Monday, January 26, 2009


I feel so sad. We have just come back from a good bye lunch with Jemima’s beloved friends Marina and Amanda. The three of them are great friends and class mates at school, and Marina is going back to Iceland tomorrow. Even though I am sure we will meet again sometime, I still had to stop myself from squeezing and sniffing the life out of the poor girl as I kissed her goodbye. I just wanted to imprint a bit of her in my memory, she has become such a constant part of our transient lives out here in Cambodia.

Jemima first met Marina when they were two, nearly two and a half years ago, at the little kindergarten they went to a few mornings a week. I remember the day I first met Marina. Jemima was upset about something and Marina marched up to her, sat on the swing next to her and put her arm around her, a tiny fairy godmother with attitude.

Soon after that I took Jemima out of the kindergarten to stay at home with me and we did not see Marina again. Then on their first day at Garden and Gecko school, a year later, the two girls just reconnected like old friends. Neither remembered the other, at least not consciously. But I am sure that on a deeper level they both knew exactly who the other was. These two were always meant to be friends.

“Of course neither of them quite understands”, we parents have been saying to each other. “It will sink in later”. Today I think we were proved otherwise. The two of them argued throughout lunch, like passionate couples often do before a time of separation. Actually they reminded me of James and me when we were first together, each of us travelling for a few weeks at a time. Of course we could put it down to the fact that the girls are both tired, it has been a long week, and Marina must be feeling unsettled at all the goodbyes and packing and changes afoot. But I also believe they are both more aware than we realise that something is coming between them, and this is their way of expressing the uncomfortable not quite understood feelings this sensitivity arouses. You would agree with me if you could see these two together.

For the last 18 months Jemima and Marina have been class mates, and played together at least two afternoons a week – mostly arranged by them. We are only informed of their plans at going home time. I would often be greeted with a laughing Marina saying: “Why did you come to get Jemima? She is coming home for lunch with me today!”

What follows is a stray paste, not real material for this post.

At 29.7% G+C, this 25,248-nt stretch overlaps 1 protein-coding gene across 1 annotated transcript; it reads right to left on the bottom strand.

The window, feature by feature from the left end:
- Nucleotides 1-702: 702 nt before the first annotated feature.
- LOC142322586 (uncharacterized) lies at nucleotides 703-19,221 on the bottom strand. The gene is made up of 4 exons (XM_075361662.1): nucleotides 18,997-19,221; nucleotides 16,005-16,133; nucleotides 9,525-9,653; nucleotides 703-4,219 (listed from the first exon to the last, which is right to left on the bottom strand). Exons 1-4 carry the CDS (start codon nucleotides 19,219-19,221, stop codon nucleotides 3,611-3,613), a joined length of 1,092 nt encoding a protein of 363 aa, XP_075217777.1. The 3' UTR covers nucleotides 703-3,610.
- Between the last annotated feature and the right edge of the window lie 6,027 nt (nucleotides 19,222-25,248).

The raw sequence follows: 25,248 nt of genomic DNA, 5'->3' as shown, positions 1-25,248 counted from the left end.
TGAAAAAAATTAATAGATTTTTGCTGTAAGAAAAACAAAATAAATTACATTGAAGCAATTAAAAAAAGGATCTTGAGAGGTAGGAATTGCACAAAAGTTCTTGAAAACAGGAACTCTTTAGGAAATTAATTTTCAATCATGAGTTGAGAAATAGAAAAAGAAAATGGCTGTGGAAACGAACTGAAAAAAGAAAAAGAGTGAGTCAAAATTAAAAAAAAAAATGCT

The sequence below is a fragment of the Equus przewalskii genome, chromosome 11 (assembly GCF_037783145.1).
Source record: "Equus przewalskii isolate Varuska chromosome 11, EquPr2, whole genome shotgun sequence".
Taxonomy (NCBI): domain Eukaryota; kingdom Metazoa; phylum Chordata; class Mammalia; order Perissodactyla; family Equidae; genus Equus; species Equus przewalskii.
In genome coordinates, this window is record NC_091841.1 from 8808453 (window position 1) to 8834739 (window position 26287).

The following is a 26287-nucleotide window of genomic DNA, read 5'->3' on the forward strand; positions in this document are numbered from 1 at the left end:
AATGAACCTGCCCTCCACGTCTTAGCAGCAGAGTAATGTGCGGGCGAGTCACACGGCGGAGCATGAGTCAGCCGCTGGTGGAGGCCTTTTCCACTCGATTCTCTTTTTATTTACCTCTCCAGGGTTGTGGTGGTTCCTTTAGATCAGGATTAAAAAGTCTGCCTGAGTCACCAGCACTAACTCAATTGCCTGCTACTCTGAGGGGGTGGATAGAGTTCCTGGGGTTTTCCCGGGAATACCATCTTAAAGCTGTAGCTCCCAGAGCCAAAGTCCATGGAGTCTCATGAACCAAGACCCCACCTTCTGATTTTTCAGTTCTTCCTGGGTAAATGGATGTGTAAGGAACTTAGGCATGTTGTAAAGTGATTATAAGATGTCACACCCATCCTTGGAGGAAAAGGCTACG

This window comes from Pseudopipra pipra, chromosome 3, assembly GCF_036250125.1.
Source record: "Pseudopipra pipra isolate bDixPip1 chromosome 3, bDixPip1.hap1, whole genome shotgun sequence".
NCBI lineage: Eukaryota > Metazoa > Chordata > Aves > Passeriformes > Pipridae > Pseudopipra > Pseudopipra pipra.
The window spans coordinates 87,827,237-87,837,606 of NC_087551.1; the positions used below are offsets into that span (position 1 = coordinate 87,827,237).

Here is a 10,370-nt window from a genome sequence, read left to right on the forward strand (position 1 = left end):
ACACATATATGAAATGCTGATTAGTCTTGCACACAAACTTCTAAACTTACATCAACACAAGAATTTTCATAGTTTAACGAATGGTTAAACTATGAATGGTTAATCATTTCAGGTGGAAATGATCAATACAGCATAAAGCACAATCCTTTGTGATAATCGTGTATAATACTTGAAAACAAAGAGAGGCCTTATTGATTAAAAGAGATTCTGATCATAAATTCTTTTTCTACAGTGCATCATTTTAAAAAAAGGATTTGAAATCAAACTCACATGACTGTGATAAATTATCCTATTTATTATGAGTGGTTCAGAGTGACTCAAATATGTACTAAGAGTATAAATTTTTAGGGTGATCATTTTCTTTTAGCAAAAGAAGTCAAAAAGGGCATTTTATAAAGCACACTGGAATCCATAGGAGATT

As we drive home from school in opposite directions every day they call out each others’ names from the back of their respective Tuk Tuks, until each is out of sight, just like lovers. You think I am exaggerating? When I asked Jemima today what she loves most about Marina she replied without a pause, “The flowers that she brings me”! Anything else? I asked. “Her heart. The inside smells of flowers.” She once carried a pair of Marina’s pants (I mean knickers, not trousers) around the supermarket, “Because they are Marina’s (and I like looking at Snow White”). We could learn a thing or two about romance from these girls!

One of my favourite things to do is to sit on the sofa and just listen and watch as they play, often with Amanda as well. They get into role more of less the minute they are together and the next hours are spent lost in imaginary games of Mummy, Sister and Baby: “Sister! Sister! You forgot your shoes! We’ll be late for school”, travelling on planes, pulling buggies and suitcases behind them and wearing fleeces in 35 degrees, because “Marina, it is so cold in Iceland, yeah?” “Yeah, and it is so cold in England Jemima, right?”, making houses with all the cushions in the house, painting each others faces... and much more.

Whatever the game, it would inevitably involve changing clothes at least five times each. When they’ve all departed at the end of the day the house resembles my home when I was a teenager, one of four sisters... Knickers, scrunched up inside out t-shirts, odd shoes, pretty much the entire contents of Jemima’s drawers actually, strewn all over the place.

I knew clothes would be an issue with girls at some stage, but I was bargaining on a few more years yet. Jemima, Marina and Amanda come home each day from school with each others’ clothes and flip-flops on. Sometimes they share the shoes out between the three of them, so that they all have one of the other’s; or over the months one of them amasses three pairs of another’s. Our drawers are full of Marina’s knickers. However often we sorted it all out and returned them all, a week later they would be back. I love the fact that we have traces of Marina all over the house.

I feel sure that Jemima and Amanda will miss their darling friend but happy that they will continue to enjoy their own lovely and unique relationship. Until the summer, and then we have to put them through it all again. Hmmm, won’t dwell on that just yet.

If you liked this post have a read of this.

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